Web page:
June 3, 2023
An octopus and a cougar star in two different novels this week. We also have dreamlike encounters abroad from one of our favorite English novelists; a first collection of short fiction by a Soweto-born star in the making; and a crime writer cements his already stellar reputation. No June gloom here, these are all incredibly exciting books by both seasoned authors and those in the early stages of promising careers, all worthy of your TBR pile.
Buyer, The Center for Fiction Bookstore
By Magogodi oaMphela Makhene
Published by W. W. Norton
This debut author has said, “I study human beings, I need to get into the messiness…and unearth our most secret selves.” Set in apartheid South Africa, Makhene writes about how “white supremacy…has gnawed out our innards….” The terrific title story follows the life and death (at 106 years old) of Ntate, a boy shepherd during the Great Wars who ends up a peddler of innards. This writer packs more of the political, personal, sacred, and profane into a short story than most, and has a startling lyricism, sprinkled with Zulu. Start reading her now.
By Henry Hoke
Published by MCD
Hoke’s new fiction is sui generis. It is narrated by a furtive, queer mountain lion who lives in the Hollywood Hills, who is very, very hungry—almost hungry enough to eat a person. They stalk the hikers, listening to conversations about ‘ellay,’ therapy, and earthquakes. It’s easy to fall in love with this creature, as They search for sustenance and observe the strange behavior of the humans walking the paths. Hoke has imbued his story with a sense of melancholy, and a touch of humor, that brings the reader into the imagined thoughts of a lonely animal, looking for love..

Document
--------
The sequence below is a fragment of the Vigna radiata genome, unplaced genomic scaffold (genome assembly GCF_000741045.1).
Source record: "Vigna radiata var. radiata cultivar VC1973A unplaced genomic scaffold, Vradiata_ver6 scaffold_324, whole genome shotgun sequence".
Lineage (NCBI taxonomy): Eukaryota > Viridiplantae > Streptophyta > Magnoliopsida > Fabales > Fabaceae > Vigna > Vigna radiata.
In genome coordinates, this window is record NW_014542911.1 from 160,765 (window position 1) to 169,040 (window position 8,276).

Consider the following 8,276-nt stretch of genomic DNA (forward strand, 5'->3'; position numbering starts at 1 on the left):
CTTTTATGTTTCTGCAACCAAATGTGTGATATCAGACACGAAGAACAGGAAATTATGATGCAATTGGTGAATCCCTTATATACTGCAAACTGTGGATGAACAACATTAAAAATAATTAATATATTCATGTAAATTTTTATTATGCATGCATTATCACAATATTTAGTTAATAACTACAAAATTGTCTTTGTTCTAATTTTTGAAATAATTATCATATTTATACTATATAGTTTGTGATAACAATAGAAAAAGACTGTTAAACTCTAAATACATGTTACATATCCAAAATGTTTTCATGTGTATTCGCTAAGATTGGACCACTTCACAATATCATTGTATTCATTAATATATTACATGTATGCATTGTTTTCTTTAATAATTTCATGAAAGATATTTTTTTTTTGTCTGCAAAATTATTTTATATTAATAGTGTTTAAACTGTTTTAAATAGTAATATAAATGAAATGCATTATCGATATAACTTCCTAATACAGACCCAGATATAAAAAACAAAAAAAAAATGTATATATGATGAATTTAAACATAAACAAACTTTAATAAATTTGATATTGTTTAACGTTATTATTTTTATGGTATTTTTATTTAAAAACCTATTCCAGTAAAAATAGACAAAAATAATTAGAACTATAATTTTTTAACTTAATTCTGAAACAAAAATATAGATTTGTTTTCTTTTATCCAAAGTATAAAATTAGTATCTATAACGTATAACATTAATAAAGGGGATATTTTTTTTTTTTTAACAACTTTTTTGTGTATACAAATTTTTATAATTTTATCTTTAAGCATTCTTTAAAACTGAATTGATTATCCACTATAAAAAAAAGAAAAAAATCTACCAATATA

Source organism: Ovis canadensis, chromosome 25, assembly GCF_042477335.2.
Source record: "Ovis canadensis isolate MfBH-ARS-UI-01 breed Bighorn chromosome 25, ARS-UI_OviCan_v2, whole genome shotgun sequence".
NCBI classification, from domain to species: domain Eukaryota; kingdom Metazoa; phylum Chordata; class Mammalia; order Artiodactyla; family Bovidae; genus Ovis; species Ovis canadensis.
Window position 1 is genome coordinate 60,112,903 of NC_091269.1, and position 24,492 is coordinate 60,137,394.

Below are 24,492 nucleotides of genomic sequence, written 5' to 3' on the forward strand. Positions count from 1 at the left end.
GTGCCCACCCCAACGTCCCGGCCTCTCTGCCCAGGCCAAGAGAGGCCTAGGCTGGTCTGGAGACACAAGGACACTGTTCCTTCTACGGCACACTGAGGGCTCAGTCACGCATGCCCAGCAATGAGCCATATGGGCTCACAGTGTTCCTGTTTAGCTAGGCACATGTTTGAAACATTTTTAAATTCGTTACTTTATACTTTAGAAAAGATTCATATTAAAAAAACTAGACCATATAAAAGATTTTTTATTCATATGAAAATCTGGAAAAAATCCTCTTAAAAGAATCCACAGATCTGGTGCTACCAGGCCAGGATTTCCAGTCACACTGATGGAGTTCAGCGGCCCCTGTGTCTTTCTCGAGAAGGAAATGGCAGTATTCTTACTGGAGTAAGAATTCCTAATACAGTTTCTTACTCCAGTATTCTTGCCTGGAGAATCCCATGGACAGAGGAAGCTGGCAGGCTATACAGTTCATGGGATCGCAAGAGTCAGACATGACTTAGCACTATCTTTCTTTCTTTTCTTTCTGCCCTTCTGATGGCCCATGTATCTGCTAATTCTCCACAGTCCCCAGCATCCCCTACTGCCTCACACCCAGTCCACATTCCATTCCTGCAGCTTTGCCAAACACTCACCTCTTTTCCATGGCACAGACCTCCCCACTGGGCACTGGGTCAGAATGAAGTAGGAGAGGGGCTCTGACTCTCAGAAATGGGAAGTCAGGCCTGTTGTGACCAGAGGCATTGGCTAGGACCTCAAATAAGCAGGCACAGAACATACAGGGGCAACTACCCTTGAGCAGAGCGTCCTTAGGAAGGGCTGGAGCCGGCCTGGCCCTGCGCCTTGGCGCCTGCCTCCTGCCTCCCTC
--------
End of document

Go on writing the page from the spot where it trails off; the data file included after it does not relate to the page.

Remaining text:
By Deborah Levy
Published by FSG
It’s time Levy (The Man Who Saw Everything) won the Booker Prize (after three nominations). Her new novel is a return to her intellectually voluptuous prose and a consideration of identity’s enigmatic nature. While in Athens, Elsa, a famous pianist, sees a woman wearing an almost identical raincoat who could be (is?) her double. “My startling thought at that moment was that she and I were the same person.” Elsa is immediately plunged into a mysterious search for the woman. To explain Levy’s plots is besides the point; best to submerge yourself in the parallel world she creates, all the while feeling that it could happen to you.
All the Sinners Bleed
By S. A. Cosby
Published by Flatiron Books
Cosby is destined to follow writers like Walter Mosely and Attica Locke into the pantheon of bestselling Black crime writers. His newest noir harks back to his childhood growing up in a religious family with a disabled mother. The protagonist is the first Black sheriff in a small Southern town, hunting a serial killer. There is a school shooting, far-right groups celebrating confederate statues, and a town torn by both Black and white resentments. Cosby has called crime fiction “the gospel of the dispossessed.” He has recently teamed up with Questlove for a middle-grade series and it seems clear that this novel, already optioned for the movies, will be his breakout..
The Memory of Animals
By Claire Fuller
Published by Tin House
Fuller (Bitter Orange) has beautifully woven three narrative strands together: a 20-something marine biologist volunteers for an experimental vaccine to stop a deadly global virus; her letters to “H,” who turns out to be an octopus; and her time travels in a ‘revisiting contraption.’ This is a psychologically insightful exploration of a prophetic future unlike any pandemic novel you will read. Think HBO’s The Last of Us with marine life and a lot more heart (and a great ending). Limited signed copies available.